Film based around the life of Wolverhampton author Caitlin Moran to debut
A film based around the life of renowned Wolverhampton author Caitlin Moran is set to premiere at the Toronto International Film Festival today.
The movie, which shares its title with the 2014 best selling novel How to Build a Girl, dives into the journalist's auto-biographical story of growing up on a council estate.
Produced by Film4 and Lionsgate, it is set to arrive in the UK in the New Year – featuring stars including Emma Thompson, Chris O'Dowd, Paddy Considine, Alfie Allen, Jameela Jamil and US actress Beanie Feldstein.
Ms Feldstein will take up the lead role of Johanna Morrigan, a Wolverhampton teenager in the 1990s who has an urge to reinvent herself by moving to London.
The character answers the call from a music magazine for new writers, and despite knowing nothing about contemporary music, starts reviewing concerts and records.
But sensing that sarcasm earns her more favour with her editors, Johanna reinvents herself as Dolly Wilde – who soon becomes renowned for her take-downs of people.
Filming started in July last year, with the glitz and glam of Hollywood descending on the city in September.
The cast and crew of the film were on location on the Warstones estate – near to where the Wolverhampton writer grew up.
And filming for the Monumental Pictures movie also took place in the city centre, near to the Civic buildings, and the city's train station.
Ms Feldstein, sister of Jonah Hill, even spent a number of days working in a shop in the city centre to perfect her Black Country accent.
The American actress said: "The women making this movie are the most warm, bright, powerful, passionate women ever to exist. I've never been more honored than to join them on this journey to Wolverhampton, England.
Thank you for creating the girl I get to build. You're astonishing."
The film, which runs for one hour and 42 minutes, has been directed by BAFTA-nominated Coky Giedroyc who has been involved with a number of short films.
And Emma Thompson, known for her roles in Nanny McPhee and Love Actually, will be playing Johanna's editor in the movie.
Alison Owen, a producer of the film, said: “We are excited that Caitlin’s brilliant literary heroine is finally making it to the big screen, and can’t think of anybody more inspiring than Beanie to bring Caitlin’s exquisitely funny character to life.”
Fellow producer Debra Hayward added: “We’ve been incredibly lucky to add Paddy Considine and Sarah Solemani, as Johanna’s ‘unconventional parents’, to our already stellar cast. And there are more surprises to come.”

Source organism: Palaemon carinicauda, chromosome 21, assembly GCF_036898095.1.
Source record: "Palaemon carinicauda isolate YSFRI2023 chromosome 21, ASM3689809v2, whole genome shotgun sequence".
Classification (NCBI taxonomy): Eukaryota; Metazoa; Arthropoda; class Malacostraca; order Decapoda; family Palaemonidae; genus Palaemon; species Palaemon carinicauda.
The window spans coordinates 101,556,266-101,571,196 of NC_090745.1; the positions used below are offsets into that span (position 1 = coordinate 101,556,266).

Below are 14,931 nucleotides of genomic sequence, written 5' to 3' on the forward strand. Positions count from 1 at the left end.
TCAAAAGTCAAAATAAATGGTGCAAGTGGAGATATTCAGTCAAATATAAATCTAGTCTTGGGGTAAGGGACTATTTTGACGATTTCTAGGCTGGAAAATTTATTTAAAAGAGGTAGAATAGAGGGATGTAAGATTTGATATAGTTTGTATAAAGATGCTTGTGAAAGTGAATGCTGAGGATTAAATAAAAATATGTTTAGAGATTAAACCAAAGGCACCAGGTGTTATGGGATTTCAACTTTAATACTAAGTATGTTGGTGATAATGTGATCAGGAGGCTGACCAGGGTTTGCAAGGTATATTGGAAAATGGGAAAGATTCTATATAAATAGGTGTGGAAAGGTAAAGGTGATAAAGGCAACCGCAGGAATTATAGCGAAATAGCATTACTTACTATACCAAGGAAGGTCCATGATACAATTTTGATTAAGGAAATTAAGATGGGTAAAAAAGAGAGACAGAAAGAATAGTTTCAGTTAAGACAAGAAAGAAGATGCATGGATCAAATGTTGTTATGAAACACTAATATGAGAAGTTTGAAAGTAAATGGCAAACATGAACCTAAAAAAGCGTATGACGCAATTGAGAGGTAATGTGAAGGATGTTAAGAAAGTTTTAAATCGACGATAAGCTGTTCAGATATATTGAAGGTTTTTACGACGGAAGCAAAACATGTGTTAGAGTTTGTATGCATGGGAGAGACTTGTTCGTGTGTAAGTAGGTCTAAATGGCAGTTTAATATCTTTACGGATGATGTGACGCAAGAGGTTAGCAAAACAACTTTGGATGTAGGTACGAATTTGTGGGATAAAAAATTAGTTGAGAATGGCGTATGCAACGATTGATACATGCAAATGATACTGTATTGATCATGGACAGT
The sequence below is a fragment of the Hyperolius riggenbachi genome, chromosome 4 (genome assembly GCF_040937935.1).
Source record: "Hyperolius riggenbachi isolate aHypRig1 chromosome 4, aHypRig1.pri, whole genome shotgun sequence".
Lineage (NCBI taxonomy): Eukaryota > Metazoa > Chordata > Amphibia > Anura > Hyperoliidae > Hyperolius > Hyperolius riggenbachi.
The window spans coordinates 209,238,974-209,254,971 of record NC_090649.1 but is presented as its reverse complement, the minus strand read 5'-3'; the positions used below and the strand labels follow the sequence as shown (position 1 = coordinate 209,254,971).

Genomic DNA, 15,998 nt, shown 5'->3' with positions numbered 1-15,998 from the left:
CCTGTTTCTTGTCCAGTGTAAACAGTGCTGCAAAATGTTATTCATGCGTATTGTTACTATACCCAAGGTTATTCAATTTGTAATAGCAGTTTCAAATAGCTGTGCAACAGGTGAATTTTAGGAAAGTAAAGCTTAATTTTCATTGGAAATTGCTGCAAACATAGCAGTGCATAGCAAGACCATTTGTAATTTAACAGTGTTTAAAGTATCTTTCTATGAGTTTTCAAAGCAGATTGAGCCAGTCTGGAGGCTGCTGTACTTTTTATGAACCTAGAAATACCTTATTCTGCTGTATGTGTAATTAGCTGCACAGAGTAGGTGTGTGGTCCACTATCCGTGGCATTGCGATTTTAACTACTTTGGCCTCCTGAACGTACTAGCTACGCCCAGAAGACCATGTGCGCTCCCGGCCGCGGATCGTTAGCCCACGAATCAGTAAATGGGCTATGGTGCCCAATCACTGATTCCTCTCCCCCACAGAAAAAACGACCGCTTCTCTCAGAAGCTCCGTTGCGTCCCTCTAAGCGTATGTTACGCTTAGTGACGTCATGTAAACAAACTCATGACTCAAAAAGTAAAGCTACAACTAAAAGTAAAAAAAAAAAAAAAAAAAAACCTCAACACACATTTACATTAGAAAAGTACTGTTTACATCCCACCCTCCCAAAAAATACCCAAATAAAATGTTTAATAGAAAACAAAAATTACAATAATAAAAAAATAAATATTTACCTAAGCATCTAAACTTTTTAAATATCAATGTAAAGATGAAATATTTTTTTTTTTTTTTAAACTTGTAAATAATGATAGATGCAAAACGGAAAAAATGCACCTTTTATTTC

And author Caitlin Moran even tweeted last week to inform people of the world premiere.
She posted: "See you there for Beanie Feldstein being a teenage me far, far better than I ever was."
Wolverhampton band Looking Back will perform the theme song for the movie, with their self-penned song "Can Anybody Hear Me" chosen.
The band, having been together, recorded the song in 2015 and soon came to the attention of film editor Gareth Scales.
Singer an guitarist Derek Ridgeway and keyboard player and singer Darron Hickey spoke with Mr Scales, a longtime friend of the guitarist.
Derek said: "It was totally unexpected and a reaI surprise. It was a strange coincidence really, as the song and its lyrics fit the theme of the film perfectly,"
"It always gets a fantastic response when we play it live, and I'm absolutely thrilled to get some recognition after writing songs and playing since the 1970s. We can now say we are professional songwriters, which is a tremendous feeling."
The guitarist met Gareth during a trip to Vancouver, Canada, with the editor emailing him to ask if they had any songs for the film.
"We sent him everything we had and it turned out that 'Can Anybody Hear Me' was exactly what the film was looking for. Me and the other guys are absolutely over the moon about them using it and hopefully we'll get to go to the UK premiere – and even perform the song live there if they want us to. That would be brilliant to do," he said.
The song, which can be heard on CD Baby, Spotify and Deezer along with both of Looking Back's original albums, was recorded in Shrewsbury and mixed by the band's sound engineer Nick Whitehurst. It can be found under Looking Back UK.
As well as Derek and Darron, the record also features Ian Nicholls on lead guitar, Henry Bradley on bass and Pete Hoggins on drums, who are all from Wolverhampton. The whole band added backing vocals after recording the initial track.
Looking Back, who gig extensively across the region and have headlined a number of top festivals, have put touring on the backburner for the moment to make way for promotional work to publicise the song.
They recently toured with the addition of new bass guitarist James Robinson after Henry Bradley departed, and then again later as a three-piece.
Derek added: "We've had some fantastic feedback from everyone who has heard the song and they all say it has hit single written all over it. So hopefully the next move for us is to get it released as a single," he said.
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